Survival of the Fiercest

Five New York Girls Strive for Drag Divinity at the Miss Continental Pageant

The 22 former Miss Continentals and 11 Continental Pluses are referred to as the Inner Sorority. For these sorors, benefits mean sponsorship and an agenda full of bookings across the country. The oldest members, nearing their sixties, still perform. For transgender women, a Continental title means they can continue their art lucratively in a world in which job options are otherwise limited to the nightlife industry, low-wage jobs, or advertising other services in the back of this newspaper.

Miss Continental's image of buxom transsexuals has been drawn so closely that when Michelle Dupree—a "boy queen" (pageant-speak for a drag queen who lives as a man)—won in 1999, fans and contestants decried the decision as an outrage.

It seems silly to take something like drag pageants so seriously, but they represent the overcoming of obstacles in a vessel so dazzling no one can deny its power. "For gay people, they go for the pageantry, the fantasy, the glamour," O'Neal says, "the idea that gay men who look so humble on the street can look so beautiful onstage as a woman."

“I’m not going to do a Celine Dion song, because it’s tired”: Candis Cayne.
Photograph by Bryce Lankard
“I’m not going to do a Celine Dion song, because it’s tired”: Candis Cayne.


Drag, as done in the rest of the country, may be over-the-top, but it's not senseless. In places like the Deep South and the Midwest, it answers a spiritual need in gay communities, giving men and women alike a way to commune with the energy of femininity and sensitivity in a patriarchal culture. A drag queen—like the divas gay culture deifies—is another rendering of the ur-mother, like a modern-day Black Madonna.

Queens pack tapes of Celine Dion singles for lip-synching, just in case an audience demands heart-wrenching melodrama, an on-call outpouring of female energy in a theatrical space that can often resemble a place of worship. "I definitely think that drag has that religious aspect to it, where the club is like church and we're the goddesses," says Diamante.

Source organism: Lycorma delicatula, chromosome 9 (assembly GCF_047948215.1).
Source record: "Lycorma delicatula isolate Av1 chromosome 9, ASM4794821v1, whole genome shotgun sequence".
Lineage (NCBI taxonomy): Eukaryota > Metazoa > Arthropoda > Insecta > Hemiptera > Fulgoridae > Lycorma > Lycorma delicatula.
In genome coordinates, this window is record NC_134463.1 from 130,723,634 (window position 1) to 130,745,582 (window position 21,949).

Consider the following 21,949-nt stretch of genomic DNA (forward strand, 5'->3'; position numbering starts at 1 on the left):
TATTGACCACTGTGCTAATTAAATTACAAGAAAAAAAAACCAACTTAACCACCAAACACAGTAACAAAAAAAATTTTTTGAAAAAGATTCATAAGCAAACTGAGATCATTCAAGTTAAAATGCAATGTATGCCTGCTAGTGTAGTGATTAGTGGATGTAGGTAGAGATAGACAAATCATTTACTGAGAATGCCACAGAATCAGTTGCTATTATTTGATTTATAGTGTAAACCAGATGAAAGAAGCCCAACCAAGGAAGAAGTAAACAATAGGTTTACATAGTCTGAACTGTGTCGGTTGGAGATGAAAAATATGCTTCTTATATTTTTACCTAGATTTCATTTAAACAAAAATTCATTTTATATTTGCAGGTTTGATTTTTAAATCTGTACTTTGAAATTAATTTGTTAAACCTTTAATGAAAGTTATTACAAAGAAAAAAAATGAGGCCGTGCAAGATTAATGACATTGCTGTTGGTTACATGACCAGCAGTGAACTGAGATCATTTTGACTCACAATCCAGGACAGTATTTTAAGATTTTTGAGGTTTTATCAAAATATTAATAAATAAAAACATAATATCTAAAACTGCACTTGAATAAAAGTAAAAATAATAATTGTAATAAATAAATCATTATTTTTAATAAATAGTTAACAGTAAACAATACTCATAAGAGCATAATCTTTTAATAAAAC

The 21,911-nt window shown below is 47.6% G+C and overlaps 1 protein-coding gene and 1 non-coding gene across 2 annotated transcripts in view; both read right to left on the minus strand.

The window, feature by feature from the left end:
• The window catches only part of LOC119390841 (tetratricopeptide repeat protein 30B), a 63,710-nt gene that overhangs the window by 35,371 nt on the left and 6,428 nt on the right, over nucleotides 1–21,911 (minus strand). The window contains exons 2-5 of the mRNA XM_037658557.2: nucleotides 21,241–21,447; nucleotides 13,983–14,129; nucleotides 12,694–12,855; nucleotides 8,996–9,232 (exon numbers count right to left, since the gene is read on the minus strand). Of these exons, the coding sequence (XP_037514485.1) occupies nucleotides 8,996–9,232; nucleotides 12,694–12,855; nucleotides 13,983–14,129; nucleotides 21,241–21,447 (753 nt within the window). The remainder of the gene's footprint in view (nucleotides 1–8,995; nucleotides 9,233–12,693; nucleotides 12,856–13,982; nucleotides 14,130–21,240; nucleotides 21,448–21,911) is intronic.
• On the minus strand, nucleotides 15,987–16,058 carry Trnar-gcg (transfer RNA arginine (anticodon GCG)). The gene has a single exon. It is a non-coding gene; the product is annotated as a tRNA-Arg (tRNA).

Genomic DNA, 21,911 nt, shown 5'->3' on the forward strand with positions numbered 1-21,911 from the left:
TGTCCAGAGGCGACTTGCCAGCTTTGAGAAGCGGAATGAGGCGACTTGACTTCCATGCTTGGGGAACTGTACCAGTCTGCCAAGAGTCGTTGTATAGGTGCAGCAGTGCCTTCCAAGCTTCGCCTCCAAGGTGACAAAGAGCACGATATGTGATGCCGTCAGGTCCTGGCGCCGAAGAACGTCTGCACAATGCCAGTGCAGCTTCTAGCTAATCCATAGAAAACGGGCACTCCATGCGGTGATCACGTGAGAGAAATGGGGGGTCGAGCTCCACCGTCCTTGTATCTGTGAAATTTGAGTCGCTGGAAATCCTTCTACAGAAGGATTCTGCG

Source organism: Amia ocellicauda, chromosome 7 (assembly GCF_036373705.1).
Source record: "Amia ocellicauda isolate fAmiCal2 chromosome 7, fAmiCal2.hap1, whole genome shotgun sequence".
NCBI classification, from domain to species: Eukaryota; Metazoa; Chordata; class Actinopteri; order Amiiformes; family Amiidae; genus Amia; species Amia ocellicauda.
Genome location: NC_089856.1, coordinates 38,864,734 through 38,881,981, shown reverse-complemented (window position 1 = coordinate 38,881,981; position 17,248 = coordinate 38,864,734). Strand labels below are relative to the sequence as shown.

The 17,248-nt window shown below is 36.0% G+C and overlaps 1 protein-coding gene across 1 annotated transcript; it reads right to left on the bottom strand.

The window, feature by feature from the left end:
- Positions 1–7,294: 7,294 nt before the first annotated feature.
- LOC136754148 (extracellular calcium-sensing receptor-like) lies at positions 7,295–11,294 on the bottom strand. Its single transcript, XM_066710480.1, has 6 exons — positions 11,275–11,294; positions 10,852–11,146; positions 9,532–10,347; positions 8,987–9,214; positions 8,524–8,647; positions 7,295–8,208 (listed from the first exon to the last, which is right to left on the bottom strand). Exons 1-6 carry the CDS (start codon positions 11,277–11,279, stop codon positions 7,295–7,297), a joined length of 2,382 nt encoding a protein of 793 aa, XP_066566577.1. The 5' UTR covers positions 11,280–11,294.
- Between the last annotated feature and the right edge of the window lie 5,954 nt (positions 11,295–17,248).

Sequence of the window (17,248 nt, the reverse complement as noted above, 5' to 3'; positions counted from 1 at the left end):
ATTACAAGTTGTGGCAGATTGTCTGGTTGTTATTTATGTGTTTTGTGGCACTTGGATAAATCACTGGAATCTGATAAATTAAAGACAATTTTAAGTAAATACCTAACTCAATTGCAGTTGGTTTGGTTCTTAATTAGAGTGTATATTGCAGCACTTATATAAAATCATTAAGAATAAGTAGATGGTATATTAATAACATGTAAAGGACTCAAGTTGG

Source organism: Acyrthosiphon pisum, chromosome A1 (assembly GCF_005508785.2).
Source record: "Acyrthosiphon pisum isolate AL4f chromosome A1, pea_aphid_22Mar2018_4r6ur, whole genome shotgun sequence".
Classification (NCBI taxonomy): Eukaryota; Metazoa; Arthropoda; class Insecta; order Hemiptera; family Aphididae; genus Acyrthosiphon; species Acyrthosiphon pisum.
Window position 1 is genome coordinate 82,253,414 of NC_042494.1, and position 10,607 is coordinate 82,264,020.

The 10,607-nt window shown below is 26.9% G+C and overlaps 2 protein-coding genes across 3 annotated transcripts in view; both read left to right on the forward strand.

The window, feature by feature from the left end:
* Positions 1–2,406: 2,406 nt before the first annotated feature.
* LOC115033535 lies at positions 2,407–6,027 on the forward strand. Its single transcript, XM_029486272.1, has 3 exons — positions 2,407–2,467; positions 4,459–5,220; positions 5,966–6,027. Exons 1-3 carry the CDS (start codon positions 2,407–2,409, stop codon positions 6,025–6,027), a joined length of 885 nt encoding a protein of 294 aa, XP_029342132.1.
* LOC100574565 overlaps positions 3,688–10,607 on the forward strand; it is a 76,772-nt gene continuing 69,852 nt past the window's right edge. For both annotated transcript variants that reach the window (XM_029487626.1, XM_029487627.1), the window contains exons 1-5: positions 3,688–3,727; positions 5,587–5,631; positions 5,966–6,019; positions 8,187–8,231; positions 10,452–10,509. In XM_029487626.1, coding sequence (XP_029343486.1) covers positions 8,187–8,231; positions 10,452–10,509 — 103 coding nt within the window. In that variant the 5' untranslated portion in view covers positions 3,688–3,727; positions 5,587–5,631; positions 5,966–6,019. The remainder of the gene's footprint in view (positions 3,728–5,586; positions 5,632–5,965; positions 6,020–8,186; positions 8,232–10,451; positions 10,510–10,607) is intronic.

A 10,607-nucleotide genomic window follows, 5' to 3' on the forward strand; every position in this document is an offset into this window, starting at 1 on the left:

At La Escuelita, Angel Sheridan sits chatting with a group of performers. Off to one side, the late Lady Catiria's evening gown and crown from Continental sit in a display case, as though in a museum. "I think drag takes the ideals that were set by people like Max Bennet and all the Hollywood people that wanted to capture on film this perfect beauty or this ideal of glamour," she says. "They just started a person and created an illusion. It creates this perfect illusion, especially with what the Continental system always strives to be. Even the people in the system who do comedy, there's always an air of glamour, of the ideal woman."

Early in their drag careers, these girls were already well familiar with the pageant and what it represented. Bambi, now the reigning Miss Washington D.C. Continental, moved to New York six or seven years ago to train at the Eighth Street Studio. "I wanted to become a woman, I wanted to transition, and I wanted to study acting," she says, pushing back her blond locks. "I just started doing shows because reality fell upon my little naive head that the regular world just wasn't so ready for a transsexual actress to just walk in and audition."

Helped along by Angel, Miss Sherry, and promoter José Abraham, Bambi decided to compete in a Continental preliminary. "I just made the decision that if I was gonna do this, I want to do the best," she says. "I didn't see videos or anything."

Angela Carrera, Miss Escuelita Continental, says she first saw a Continental video in 1985, when she was a teenager just starting to live as a woman. "Being a young transsexual, I thought, 'Oh no, drag was just for men who dress as a girl,' " she says. "But Continental opened me up to the fact that transsexuals were able to compete on a national level."


New York has always maintained its different attitude about what drag is, or should be—as Angel discovered when she first began coming here from Florida in the mid 1990s, with the promoter Suzanne Bartsch. "I was a drag queen with all these people that resembled nothing of a woman," she says. "You know, very talented, and all these things, but it wasn't drag."

Drag queens were brought to parties to give attitude and supplement the outrageousness of the era's superclubs like Roxy and the Limelight. "But now that's burned out, because as entertainment value, there's no developing of that," she says. "And it got to the point where it just got so big and so outrageous, and it was like, OK. New York is very jaded that way. 'Seen it.' "

If there's any signal that things might be changing, it's the recent conversion of Candis Cayne into a favored Continental contender. "I had never thought to do any pageants, because I'm one of the downtown girls," she says. "I had done things in Europe and am well known here in New York, but I had never gone into the United States to take on this part of the world."

Candis found out about Continental while working as an assistant choreographer on the film To Wong Foo, Thanks for Everything, Julie Newmar, where she had met the Lady Catiria, who kept suggesting that she go and compete. "I was like, 'I dunno, it's not really my thing.' Then Catiria died, and that was really heartbreaking. I was willing to discover new things, and in New York there was nothing going on." She went last year, and ended up placing as second runner-up, a rare occurrence for new contestants.

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